Finding or being drawn to an excellent teacher, no less a true guru, is a great boon and often life-changing. Whether you are following the footprints of a teacher no longer on the earth plane or basking in the physical presence or a living guru, you have likely reached a turning point in your growth and development as a human being, as a yogi, as a soul.
Nevertheless, travelers on the spiritual path, especially relative new-comers, sometimes puzzle over whether they are missing out if they haven’t arrived at the feet of a physically living teacher. Even in my own family, there is disagreement about which is preferable; my sister, an accomplished alternative healer, has consistently sought out an exemplar she can touch and speak to, while I have never seen my guru in the flesh.
Pros and Cons of Living Teachers
Like everything else in the kingdom of maya (our commonly perceived and dualistic world), there are pros and cons to consider. There is a certain logic in the fact that a student of physical phenomena and techniques, such as my sister, would want to witness the physical example provided by a teacher who shares the same three dimensions that she does.
Is there a better way to learn yoga asanas than to have them dynamically demonstrated before one’s eyes? Hard to imagine! Not only are the nuances of positioning—lowered shoulders, expanded rib cage—easily perceived, but there is a natural inclination to generalize from the example of the teacher to oneself. As the old adage goes, seeing is believing and the incontrovertible evidence in front of you leads to the conclusion, “If he can do it, I can do it”.
One frequently experienced negative of following a leader incarnate in a human body is the fact that they can be just as much heir to the ills of the flesh as you are. While they may have reached adepthood in mastery of their own body or have an uncanny ability to convey spiritual principles to their students, development in other areas may lag or at least clash with your ideals. Sexual peccadilloes, a penchant for luxury cars, or a tender ego can be a cold wake-up call and hard to integrate with the benefit you have received.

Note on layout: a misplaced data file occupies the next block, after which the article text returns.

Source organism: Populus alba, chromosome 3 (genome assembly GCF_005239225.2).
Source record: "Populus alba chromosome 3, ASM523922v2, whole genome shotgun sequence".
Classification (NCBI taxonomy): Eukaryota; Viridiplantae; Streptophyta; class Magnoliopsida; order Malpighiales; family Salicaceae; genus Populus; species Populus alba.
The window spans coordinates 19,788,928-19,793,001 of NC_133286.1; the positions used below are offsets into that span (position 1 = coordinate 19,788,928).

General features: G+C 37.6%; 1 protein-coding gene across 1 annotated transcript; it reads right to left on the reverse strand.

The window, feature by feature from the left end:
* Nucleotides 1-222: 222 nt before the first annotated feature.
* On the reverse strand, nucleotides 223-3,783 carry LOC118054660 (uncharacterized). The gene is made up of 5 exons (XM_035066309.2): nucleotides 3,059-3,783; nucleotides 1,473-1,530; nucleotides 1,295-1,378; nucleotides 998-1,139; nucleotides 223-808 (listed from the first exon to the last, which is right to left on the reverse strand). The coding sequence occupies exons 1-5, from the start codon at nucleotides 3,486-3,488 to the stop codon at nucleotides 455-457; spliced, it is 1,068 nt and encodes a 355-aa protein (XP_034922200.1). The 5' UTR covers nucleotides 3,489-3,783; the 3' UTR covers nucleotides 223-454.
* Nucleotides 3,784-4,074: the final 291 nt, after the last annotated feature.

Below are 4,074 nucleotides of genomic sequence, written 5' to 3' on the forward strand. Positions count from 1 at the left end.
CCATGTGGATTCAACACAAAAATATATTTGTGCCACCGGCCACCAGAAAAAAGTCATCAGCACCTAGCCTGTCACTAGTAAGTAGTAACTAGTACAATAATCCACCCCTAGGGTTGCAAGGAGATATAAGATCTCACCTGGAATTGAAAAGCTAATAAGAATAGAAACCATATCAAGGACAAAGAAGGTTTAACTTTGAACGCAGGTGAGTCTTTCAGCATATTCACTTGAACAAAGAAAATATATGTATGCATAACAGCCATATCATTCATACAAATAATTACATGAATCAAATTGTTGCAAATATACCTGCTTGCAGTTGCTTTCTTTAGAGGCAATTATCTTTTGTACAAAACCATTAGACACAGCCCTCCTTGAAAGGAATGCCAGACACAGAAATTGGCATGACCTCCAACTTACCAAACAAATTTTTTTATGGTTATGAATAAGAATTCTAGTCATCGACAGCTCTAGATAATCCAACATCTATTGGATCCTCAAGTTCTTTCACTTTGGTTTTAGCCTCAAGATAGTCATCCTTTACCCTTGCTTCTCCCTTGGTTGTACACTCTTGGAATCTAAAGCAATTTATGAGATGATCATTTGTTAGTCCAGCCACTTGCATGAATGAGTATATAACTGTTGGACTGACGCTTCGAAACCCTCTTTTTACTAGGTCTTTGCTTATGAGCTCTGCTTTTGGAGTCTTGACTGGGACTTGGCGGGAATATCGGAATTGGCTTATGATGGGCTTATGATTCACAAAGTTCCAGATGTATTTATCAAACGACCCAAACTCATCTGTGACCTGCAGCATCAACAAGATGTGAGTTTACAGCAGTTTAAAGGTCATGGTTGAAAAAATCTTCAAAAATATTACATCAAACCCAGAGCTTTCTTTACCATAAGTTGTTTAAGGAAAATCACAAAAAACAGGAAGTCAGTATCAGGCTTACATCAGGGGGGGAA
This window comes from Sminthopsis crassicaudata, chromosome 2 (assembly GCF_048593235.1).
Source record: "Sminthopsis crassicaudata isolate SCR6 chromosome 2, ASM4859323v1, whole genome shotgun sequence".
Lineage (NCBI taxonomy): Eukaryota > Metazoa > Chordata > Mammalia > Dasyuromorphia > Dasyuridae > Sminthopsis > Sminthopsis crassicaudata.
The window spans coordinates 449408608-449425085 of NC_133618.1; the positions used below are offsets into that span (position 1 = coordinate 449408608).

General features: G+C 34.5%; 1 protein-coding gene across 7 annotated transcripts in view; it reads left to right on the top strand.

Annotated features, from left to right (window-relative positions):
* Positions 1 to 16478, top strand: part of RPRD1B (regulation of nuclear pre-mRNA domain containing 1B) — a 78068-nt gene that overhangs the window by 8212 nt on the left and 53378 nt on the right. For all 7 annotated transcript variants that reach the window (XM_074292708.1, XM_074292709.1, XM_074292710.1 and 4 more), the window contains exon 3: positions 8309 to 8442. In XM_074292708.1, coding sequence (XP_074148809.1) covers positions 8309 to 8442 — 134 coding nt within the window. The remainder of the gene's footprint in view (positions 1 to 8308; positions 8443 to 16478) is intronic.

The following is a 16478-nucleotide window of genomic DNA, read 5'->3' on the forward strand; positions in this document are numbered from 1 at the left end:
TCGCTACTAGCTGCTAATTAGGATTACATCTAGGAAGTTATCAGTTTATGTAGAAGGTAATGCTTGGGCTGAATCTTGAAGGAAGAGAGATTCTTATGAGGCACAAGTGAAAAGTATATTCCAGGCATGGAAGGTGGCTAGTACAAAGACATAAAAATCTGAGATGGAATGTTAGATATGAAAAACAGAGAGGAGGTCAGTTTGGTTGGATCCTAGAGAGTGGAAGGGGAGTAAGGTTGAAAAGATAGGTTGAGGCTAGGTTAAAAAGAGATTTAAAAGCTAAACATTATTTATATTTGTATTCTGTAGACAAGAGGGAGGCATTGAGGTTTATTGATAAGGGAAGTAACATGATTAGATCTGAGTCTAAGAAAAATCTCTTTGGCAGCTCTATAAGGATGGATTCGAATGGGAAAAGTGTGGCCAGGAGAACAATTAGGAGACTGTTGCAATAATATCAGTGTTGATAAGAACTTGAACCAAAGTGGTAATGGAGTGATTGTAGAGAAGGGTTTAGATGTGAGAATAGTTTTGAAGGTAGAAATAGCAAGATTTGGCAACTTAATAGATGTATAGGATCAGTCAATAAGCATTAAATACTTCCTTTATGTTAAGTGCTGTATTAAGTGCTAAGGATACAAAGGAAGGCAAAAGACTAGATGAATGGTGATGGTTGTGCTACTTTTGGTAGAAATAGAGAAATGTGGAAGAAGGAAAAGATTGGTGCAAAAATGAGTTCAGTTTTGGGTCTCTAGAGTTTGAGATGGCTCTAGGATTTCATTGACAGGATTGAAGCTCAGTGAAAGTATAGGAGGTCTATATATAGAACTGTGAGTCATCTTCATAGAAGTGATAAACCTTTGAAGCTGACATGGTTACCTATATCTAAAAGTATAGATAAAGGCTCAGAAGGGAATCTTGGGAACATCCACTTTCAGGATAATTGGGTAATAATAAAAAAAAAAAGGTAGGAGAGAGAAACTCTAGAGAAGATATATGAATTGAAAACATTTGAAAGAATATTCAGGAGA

Following Masters of the Past
In discussing the pros and cons of a guru not currently available in physical form, I suspect I will part company with folks who set reason and the evidence of the senses as their standard of truth. In fact, they also part company with traditional yogic philosophy; in the classic example of a rope mistaken in the gloom for a snake, the Sutras of Patanjali teach us that the senses are unreliable. There is another mode of perception, an inner eye whose light is essential life force and whose object may be a guru not present to the physical eye. To meet one’s teacher in this classroom is in itself a powerful lesson in the scope of reality. With a graciousness that exceeds understanding, a guru whose time on earth will quickly pass leaves breadcrumbs for his future devotees to follow: these may be writings, devotional practices, or disciples who outlive the master and embody his or her teachings.
Unfortunately, it is far easier to over-idealize a teacher who is not standing right in front of you. Imagination is sometimes the enemy of genuine spiritual experience. A true guru is not seeking to be idolized, but emulated, does not desire to see his individualized reflection in others but is fiercely dedicated to liberating his chelas from obsessive attachment to their own ego-image. Most of us have a tendency to put our heroes on a pedestal and there is only room for one up there. This is not following; it is abrogating one’s responsibility to become.
In weighing the pros and cons, we can rest easy in the thought that all great teachers and gurus, “living or dead”, hold one thing in common. Their gift to us is bringing our concentration and consciousness firmly into the present moment: this posture, this breath. All temporal disadvantages of how or who we follow are outweighed by this power to introduce us to the eternal now
Yogasync Me! Move towards the yogis or yogini’s ultimate goal, of resting fully and lovingly in this one and only present moment.